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Trump targets ‘Sleeping Joe’ in Indiana

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MIDTERM MADNESS: Trump targets “Sleeping Joe” in Indiana

Midwestern voters are key to Trump’s success, writes the Washington Post.

AZ-SEN: Kelli Ward gave a sizeable “appearance fee” to Sebastian Gorka.

CA: Independent voters are close to outnumbering Republicans in California.

The DCCC is airing ads taking on second-tier Republican candidates in Royce’s district.

GA-GOV: Kamala Harris is raising money for Stacey Abrams.

IN-SEN: Trump stayed on message in Indiana last night — and gave Joe Donnelly a new nickname.

MI-GOV: Things got pretty heated in the first forum between Republican and Democratic candidates for Michigan governor.

The Free Press profiles controversial Republican Patrick Colbeck.

MO-SEN: Josh Hawley’s primary opponents are mulling an unusual deal.

MO-GOV: The St. Louis Post-Dispatch has the latest on the Greitens trial.

SC-GOV: Catherine Templeton shoots a snake in a new ad.

WV-SEN: Don Blankenship wants to keep Morrisey from winning in November.

TRUMP AGENDA: White House aide mocks McCain

Our team has the latest on the mocking by a White House aide that John McCain is “dying anyway.”

Trump says he wants to make an Iran deal that’s “better for them.”

Lawmakers are looking to a Plan B to protect the Mueller investigation, Heidi Przybyla and Mike Memoli report.

The Washington Post: Records show that AT&T specifically paid Michael Cohen for advice on the Time Warner merger, documents show.

Rudy Giuliani is out at his law firm as he focuses full time on Trump.

John Kelly says he never seriously considered leaving the White House.

But Kirstjen Nielsen reportedly almost quit over being berated by Trump, the New York Times writes.

Chuck Grassley says Supreme Court justices who are considering retirement should do so now. Democrats aren’t happy about it.

Paul Ryan is trying to stop a Republican rebellion over immigration as moderates try to force votes.

Some Republican senators want to cancel recess.

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Biden brings closing message to historically red Georgia

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Joe Biden on Tuesday made his first visit of the 2020 election cycle to the battleground state of Georgia, delivering a closing argument centered around his criticism of President Donald Trump and his goal of seeking to “heal our nation.”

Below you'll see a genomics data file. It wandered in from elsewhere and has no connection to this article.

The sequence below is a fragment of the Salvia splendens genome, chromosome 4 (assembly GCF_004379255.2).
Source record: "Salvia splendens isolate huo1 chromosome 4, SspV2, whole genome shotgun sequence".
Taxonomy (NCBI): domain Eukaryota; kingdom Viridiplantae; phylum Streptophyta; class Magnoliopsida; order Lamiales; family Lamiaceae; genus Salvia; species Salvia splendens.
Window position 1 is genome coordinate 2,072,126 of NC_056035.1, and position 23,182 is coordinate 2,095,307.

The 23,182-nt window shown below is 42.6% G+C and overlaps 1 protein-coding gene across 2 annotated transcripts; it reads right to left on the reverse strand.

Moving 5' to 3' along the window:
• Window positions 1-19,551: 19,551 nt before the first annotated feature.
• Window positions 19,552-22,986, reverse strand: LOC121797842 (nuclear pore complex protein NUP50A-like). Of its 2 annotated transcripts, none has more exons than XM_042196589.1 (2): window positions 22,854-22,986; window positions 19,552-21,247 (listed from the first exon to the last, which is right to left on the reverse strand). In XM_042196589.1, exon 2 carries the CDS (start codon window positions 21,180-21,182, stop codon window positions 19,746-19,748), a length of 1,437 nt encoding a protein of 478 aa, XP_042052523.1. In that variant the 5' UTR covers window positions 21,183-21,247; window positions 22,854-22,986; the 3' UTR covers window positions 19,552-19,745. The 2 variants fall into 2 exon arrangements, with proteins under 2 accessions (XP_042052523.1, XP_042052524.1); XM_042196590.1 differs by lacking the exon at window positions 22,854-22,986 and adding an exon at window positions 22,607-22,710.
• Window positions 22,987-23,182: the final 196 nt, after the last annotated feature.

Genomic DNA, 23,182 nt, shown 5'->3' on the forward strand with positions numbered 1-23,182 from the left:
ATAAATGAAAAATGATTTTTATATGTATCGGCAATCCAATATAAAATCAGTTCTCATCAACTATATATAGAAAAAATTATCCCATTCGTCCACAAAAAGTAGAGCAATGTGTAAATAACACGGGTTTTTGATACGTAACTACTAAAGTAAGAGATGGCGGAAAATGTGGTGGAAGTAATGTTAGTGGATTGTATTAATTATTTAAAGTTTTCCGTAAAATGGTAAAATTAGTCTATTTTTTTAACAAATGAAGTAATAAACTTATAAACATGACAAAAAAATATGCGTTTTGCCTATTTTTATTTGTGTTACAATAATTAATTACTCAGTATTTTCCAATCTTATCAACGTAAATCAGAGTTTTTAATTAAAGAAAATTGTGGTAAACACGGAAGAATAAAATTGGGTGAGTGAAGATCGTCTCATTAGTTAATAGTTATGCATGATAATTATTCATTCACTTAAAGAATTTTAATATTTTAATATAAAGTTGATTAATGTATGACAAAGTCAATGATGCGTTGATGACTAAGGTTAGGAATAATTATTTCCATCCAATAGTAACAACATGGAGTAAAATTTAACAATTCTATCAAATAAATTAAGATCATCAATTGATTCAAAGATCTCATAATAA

Speaking in Warm Springs, Georgia, Biden took aim at Trump’s responses to the dual public health and economic crises caused by Covid-19, as well as the protests for racial justice seen across the nation this year.

“These are all historic, painful crises. The insidious virus. Economic anguish. Systemic discrimination. Any one of them could have rocked a nation,” Biden said.

When it came to addressing systemic racism, he referred to the protests as a “cry for justice from communities that have long had the knee of injustice on their neck” and vowed “a new wave of justice in America.”

Biden’s events marked his first visit of the 2020 election cycle to Georgia, a state no Democratic presidential candidate has carried since 1992 but where Democrats have been making inroads.

Just a week ahead of Election Day, polls in the key Southern battleground show a tight race. The latest Real Clear Politics polling average in the state shows Biden trailing Trump by just 0.4 percentage points, while they have each led three of the last six polls in the state tracked by NBC News.

To win the state, Biden will need to carry large numbers of the state’s Black voters and large numbers of white suburbanites and white women, political strategists said.

Early voting in the state has already reached historic levels, with ballots cast there thus far already accounting for nearly two-thirds of the total ballots cast in the state in 2016.

In his address, Biden attempted to draw stark contrasts with Trump on how he’d govern if elected, saying he will be “a president who’s in it not for himself, but for others. A president who doesn’t divide us — but unites us. A president who appeals not to the worst in us — but to the best.”

“A president who cares less about his TV ratings — and more about the American people. A president who looks not to settle scores — but to find solutions. A president guided not by wishful thinking — but by science, reason and fact,” he added.

He also drew heavily upon the symbolism of the location of his speech, making frequent reference to the fact that Franklin D. Roosevelt had a retreat in Warm Springs where he sought treatments for polio.

“Warm Springs is a good place to talk about hope and healing. This is where Franklin Roosevelt came to use the therapeutic waters to rebuild himself,” Biden noted.

Later Tuesday, Biden will hold a drive-in rally in Atlanta. His running mate, Kamala Harris, visited the state Friday.



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Nicola Sturgeon faces BACKLASH over Covid Levels system – new regions risk strict lockdown

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NICOLA Sturgeon has faced a backlash from MSPs after unveiling a new tier system of restrictions which are set to come into force next week.

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Judge rejects Justice Department bid to defend Trump in defamation case

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A federal judge in New York has ruled that a libel suit filed against President Trump by E. Jean Carroll cannot be dismissed and rejected the Department of Justice’s bid to defend him in the case. NBC’s Pete Williams has details.

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